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Working-class subjectivity in Margaret Harkness's ‘A city girl’

Sparks, Tabitha (2017) Working-class subjectivity in Margaret Harkness's ‘A city girl’. Victorian Literature and Culture, 45 (3). pp. 615-627. ISSN 1060-1503 (Print), 1470-1553 (Online)

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Abstract

One of the obvious strengths of Margaret Harkness's 1887 novel A City Girl is its comprehensive visual record of London's East End. Harkness depicts Whitechapel's geography and public and residential spaces with an authority derived, as we know, from her voluntary residence in the Katharine Buildings, thinly disguised in the novel as the Charlotte Buildings. The Katherine Buildings were a block of apartments for working class tenants built by the East End Dwelling Company; Harkness lived in them for a few months in 1887 and was one of a wave of middle-class women who ventured into such residences, sometimes as employees (“lady rent collectors”) and sometimes, as with Harkness and her cousin Beatrice Potter (later Webb) as writers determined to document in fictional or non-fictional form the conditions in which the poor lived. Harkness's first-hand experience and descriptive acuity has inspired some rich and productive scholarship on A City Girl, which in the form of two scholarly editions (one recent and one forthcoming) is the subject of a modest renaissance. ... - from Abstract.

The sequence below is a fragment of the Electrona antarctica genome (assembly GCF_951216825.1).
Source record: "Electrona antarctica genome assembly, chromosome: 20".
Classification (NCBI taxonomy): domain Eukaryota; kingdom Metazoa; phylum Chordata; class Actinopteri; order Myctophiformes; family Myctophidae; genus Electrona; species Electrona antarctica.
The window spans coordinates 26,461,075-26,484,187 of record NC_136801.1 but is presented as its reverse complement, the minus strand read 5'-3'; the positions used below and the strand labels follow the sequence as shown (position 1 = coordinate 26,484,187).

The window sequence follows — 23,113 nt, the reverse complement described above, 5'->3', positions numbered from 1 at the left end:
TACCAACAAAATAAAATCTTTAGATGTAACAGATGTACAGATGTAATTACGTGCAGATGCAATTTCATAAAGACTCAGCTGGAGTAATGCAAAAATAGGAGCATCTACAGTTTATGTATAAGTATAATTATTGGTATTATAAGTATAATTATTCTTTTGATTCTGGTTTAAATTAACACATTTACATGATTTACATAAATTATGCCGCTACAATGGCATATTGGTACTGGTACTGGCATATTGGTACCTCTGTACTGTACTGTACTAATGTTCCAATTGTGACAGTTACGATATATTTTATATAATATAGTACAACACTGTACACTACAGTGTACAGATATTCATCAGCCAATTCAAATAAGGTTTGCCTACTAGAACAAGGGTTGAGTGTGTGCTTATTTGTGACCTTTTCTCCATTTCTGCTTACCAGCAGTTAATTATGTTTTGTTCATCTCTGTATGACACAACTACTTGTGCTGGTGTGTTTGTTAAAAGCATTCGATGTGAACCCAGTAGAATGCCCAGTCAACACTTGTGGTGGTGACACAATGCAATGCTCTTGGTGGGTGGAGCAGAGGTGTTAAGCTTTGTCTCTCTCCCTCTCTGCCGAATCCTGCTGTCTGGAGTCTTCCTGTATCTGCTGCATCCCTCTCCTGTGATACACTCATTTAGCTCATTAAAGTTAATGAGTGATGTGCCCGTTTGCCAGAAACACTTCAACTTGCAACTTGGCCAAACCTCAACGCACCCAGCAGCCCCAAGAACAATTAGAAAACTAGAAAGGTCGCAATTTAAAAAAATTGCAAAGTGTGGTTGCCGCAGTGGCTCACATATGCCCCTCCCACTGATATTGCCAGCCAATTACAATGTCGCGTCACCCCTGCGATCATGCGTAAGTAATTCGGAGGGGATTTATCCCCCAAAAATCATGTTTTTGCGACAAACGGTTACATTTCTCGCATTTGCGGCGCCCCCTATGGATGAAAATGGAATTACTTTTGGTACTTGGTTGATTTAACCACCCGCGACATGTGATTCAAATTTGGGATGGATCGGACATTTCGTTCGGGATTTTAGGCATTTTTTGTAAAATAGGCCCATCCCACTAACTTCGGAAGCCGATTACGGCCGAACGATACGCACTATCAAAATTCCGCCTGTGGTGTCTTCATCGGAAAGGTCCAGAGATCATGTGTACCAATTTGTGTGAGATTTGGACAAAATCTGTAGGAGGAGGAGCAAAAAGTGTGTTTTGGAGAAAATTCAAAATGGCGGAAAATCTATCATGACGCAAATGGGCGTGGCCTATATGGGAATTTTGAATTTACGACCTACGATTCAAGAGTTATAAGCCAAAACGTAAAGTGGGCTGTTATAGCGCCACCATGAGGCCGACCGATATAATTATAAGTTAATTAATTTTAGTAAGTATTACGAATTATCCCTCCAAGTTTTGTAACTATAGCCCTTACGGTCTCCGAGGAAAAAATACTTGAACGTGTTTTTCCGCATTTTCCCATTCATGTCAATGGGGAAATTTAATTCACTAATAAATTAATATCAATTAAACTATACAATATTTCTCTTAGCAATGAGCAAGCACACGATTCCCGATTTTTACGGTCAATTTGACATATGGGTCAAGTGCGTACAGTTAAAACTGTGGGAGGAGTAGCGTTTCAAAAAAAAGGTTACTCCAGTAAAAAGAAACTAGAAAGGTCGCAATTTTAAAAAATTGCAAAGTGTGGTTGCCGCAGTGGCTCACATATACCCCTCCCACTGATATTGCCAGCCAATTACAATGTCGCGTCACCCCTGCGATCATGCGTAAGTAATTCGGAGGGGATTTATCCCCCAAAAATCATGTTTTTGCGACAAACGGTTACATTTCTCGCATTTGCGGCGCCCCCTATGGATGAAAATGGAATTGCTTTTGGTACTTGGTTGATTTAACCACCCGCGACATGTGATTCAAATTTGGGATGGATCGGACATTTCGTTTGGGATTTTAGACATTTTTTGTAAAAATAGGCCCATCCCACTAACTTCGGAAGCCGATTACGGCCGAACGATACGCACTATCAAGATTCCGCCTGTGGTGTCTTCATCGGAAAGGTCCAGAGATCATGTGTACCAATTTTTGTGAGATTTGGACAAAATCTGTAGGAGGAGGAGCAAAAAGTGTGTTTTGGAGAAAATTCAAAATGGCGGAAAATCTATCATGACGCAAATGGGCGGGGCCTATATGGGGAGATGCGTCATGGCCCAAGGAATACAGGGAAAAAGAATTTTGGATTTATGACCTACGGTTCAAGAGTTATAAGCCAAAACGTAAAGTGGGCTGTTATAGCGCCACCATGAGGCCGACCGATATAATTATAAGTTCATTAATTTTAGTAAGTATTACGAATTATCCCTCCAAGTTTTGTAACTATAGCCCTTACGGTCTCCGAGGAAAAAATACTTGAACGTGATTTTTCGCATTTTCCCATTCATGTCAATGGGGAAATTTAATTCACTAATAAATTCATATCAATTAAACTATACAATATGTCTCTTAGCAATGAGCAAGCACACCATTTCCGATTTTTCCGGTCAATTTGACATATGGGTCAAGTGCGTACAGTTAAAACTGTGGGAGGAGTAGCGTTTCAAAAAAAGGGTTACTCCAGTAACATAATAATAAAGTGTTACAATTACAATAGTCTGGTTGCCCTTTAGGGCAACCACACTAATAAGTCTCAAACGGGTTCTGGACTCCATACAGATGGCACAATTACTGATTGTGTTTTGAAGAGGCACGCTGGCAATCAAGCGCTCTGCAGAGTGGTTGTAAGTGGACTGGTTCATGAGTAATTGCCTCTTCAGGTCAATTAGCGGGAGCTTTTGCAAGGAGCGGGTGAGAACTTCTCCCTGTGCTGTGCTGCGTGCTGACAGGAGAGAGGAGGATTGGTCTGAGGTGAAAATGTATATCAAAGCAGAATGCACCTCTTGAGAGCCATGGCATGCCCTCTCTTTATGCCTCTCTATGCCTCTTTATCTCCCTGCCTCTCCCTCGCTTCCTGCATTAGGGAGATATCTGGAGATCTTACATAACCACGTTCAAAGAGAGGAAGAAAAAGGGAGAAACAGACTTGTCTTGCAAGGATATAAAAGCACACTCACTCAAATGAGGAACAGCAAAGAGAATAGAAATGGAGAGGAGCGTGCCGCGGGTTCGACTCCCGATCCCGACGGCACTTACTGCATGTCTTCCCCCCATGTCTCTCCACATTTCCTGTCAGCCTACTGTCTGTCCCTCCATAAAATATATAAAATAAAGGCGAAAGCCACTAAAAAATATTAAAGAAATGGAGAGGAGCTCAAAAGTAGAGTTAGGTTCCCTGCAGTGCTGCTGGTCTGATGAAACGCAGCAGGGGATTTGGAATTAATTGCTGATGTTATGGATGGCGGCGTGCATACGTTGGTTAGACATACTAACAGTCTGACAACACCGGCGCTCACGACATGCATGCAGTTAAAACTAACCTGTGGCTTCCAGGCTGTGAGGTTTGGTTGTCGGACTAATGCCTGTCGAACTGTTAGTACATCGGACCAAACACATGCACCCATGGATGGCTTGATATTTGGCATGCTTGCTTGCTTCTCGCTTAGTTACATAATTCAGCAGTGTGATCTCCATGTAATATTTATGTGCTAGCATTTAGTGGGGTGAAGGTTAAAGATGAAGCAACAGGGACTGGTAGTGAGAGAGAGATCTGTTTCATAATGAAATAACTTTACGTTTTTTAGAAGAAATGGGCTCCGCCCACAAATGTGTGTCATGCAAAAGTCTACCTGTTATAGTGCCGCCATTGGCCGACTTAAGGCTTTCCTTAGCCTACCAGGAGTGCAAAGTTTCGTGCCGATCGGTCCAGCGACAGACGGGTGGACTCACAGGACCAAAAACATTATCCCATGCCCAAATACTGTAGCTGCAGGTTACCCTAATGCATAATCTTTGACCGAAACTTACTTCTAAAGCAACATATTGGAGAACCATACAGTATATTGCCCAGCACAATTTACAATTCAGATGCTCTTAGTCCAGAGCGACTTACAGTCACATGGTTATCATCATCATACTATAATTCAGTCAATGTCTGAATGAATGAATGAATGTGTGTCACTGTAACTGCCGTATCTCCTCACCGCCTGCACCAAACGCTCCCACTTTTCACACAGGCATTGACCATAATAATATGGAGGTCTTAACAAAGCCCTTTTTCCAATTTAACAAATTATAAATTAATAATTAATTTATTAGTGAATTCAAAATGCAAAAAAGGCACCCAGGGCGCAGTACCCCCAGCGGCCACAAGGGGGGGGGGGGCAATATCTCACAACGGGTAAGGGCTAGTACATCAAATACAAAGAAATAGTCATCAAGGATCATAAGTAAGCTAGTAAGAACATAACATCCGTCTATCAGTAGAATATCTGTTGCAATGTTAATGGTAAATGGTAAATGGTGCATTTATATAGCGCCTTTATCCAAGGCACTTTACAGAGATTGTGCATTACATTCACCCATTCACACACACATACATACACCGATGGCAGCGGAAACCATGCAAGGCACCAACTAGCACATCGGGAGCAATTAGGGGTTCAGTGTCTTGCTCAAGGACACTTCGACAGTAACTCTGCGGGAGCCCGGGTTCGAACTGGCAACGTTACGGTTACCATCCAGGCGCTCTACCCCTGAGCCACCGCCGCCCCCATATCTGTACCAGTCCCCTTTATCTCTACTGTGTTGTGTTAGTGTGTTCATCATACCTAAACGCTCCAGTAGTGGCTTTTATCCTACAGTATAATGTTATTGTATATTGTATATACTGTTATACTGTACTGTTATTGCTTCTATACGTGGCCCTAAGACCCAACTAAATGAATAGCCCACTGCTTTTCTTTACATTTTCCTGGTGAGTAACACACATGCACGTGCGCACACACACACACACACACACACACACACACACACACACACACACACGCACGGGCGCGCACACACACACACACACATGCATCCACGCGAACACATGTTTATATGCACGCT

Item Type: Article
Additional Information: Published online: 25 August 2017.
Subjects: H Social Sciences > HQ The family. Marriage. Woman
H Social Sciences > HT Communities. Classes. Races
P Language and Literature > PN Literature (General)
Date Deposited: 09 Jan 2018 12:02
Last Modified: 09 Jan 2018 12:02
URI: http://webbs.library.lse.ac.uk/id/eprint/996

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